Richard Rodriguez opens Hunger of Memory with a reference to Shakespeare’s The Tempest : “I have taken Caliban’s advice. I have stolen their books. I will have some run of this isle.” He alludes to the recommendation that the creature gives Stephano and Trinculo about how to kill Prospero and...
Richard Rodriguez opens Hunger of Memory with a reference to Shakespeare’s The Tempest: “I have taken Caliban’s advice. I have stolen their books. I will have some run of this isle.” He alludes to the recommendation that the creature gives Stephano and Trinculo about how to kill Prospero and take over the magical island.
After being exiled to this island, Prospero used his books on sorcery to subdue nature on the island and to control its sole inhabitant, the half-monster Caliban. When a second shipwreck strands more people on the island, Caliban seizes the opportunity to shake off Prospero’s shackles by advising castaways Stephano and Trinculo about how to overthrow him.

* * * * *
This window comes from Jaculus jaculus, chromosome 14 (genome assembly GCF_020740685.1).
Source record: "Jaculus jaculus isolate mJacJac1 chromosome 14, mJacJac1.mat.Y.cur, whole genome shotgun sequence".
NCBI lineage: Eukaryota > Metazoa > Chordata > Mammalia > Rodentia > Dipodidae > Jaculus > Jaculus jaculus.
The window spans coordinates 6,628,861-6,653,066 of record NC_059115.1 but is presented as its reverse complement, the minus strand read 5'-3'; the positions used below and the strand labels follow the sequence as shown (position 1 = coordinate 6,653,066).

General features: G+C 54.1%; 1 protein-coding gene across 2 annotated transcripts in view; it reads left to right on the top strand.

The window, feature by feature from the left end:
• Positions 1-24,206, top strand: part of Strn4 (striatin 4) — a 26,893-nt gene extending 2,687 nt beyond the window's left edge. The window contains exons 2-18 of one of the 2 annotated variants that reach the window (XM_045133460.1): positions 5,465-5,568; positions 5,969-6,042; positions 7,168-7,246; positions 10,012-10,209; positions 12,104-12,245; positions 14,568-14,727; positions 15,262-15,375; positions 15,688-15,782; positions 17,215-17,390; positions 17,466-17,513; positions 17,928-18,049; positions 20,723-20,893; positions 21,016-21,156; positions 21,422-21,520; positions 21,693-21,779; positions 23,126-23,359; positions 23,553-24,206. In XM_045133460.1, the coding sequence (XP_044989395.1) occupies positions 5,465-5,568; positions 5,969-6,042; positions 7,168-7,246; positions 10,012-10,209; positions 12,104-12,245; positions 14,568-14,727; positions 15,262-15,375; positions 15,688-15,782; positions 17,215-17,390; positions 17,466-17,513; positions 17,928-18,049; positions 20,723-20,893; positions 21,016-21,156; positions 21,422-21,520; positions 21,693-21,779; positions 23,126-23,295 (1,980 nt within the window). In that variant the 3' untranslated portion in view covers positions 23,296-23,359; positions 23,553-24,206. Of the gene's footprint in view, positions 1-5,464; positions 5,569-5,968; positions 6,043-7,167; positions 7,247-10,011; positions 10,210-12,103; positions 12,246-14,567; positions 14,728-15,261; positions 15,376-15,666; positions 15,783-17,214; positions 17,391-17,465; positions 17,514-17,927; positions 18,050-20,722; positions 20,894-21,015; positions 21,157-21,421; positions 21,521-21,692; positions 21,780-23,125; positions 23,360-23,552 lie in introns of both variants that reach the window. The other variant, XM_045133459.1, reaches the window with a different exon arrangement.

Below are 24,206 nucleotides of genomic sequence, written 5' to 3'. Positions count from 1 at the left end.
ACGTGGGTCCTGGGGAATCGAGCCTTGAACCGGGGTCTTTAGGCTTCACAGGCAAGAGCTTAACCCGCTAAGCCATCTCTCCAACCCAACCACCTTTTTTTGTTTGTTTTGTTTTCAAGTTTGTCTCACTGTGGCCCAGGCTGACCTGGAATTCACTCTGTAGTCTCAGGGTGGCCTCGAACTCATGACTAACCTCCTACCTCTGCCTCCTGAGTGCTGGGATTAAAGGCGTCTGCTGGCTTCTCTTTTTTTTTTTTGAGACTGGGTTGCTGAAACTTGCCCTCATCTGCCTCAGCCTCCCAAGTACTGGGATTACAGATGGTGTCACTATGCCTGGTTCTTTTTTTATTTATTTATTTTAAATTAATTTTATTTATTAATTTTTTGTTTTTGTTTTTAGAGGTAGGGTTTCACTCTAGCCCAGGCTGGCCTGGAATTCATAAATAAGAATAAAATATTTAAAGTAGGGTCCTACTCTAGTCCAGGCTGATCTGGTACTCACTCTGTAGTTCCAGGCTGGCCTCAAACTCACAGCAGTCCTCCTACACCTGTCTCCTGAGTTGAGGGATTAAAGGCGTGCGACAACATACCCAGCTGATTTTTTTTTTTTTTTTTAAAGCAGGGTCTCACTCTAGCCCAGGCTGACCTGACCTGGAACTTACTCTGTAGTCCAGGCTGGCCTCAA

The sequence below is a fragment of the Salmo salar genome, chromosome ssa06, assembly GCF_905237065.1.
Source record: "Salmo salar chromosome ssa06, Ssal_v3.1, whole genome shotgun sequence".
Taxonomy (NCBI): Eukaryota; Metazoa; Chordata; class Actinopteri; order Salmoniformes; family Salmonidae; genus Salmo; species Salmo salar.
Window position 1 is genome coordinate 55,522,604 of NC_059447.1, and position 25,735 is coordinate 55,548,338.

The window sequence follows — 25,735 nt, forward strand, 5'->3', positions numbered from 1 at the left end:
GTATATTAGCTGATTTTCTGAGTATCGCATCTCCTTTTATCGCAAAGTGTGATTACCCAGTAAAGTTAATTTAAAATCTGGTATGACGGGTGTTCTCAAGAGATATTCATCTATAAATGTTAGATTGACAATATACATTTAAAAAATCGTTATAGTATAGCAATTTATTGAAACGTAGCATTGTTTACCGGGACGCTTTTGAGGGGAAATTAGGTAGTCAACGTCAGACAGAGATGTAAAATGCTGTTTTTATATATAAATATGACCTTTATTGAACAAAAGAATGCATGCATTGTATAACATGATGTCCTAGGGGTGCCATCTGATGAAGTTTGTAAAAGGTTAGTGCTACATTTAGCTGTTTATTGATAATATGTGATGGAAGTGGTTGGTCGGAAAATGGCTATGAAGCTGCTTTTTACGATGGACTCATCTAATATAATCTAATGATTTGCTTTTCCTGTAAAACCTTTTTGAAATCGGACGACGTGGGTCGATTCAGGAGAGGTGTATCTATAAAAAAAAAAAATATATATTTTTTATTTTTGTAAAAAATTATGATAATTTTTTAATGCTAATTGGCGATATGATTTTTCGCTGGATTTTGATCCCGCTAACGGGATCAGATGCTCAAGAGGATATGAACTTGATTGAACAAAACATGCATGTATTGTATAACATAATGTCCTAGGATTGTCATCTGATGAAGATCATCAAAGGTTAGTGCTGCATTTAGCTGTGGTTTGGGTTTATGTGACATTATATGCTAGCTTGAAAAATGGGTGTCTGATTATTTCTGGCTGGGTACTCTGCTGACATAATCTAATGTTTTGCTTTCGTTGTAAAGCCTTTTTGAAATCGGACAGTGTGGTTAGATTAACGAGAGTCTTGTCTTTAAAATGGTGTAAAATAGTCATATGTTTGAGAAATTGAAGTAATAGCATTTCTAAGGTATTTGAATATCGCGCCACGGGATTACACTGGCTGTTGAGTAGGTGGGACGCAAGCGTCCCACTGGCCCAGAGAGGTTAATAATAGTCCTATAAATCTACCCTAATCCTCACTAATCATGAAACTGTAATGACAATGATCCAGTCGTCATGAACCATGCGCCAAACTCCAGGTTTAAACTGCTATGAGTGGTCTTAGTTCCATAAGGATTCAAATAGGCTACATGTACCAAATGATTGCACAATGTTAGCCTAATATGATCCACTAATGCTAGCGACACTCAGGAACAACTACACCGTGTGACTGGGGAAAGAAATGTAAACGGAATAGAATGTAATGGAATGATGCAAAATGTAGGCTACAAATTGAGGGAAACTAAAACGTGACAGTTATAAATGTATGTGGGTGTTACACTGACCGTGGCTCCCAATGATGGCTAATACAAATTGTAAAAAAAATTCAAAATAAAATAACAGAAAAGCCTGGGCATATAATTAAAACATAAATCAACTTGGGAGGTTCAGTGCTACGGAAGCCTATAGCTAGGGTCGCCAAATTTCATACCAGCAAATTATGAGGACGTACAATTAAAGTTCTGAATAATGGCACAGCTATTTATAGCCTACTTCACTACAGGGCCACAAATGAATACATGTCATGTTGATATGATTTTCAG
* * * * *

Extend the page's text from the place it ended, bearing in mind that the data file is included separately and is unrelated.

First to possess his books, for without them
He’s but a sot, as I am...
Caliban knows that the secret to Prospero’s power is his books. Similarly, Rodriguez realizes that the way to gain power in American society is through books. He began life as a disadvantaged minority, but he became a celebrated writer. By creating books—which are the source of power—he ascends to a commanding social position.
Once upon a time, I was a “socially disadvantaged” child. An enchantedly happy child. Mine was a childhood of intense family closeness. And extreme public alienation. Thirty years later I write this book as a middle-class American man. Assimilated. Dark-skinned. To be seen at a Belgravia dinner party. Or in New York. Exotic in a tuxedo.
Rodriguez’s odyssey hearkens back to the theme of colonial domination that many 20th century scholars explore in their readings of The Tempest. Prospero is seen as the invading European who takes over and enslaves the native Caliban. His books represent the culture of the interloper that eradicates and invalidates the culture of the natives. As a Mexican-American man who becomes a writer, Rodriguez reverses the traditional power structure by seizing the source of the dominant culture’s power.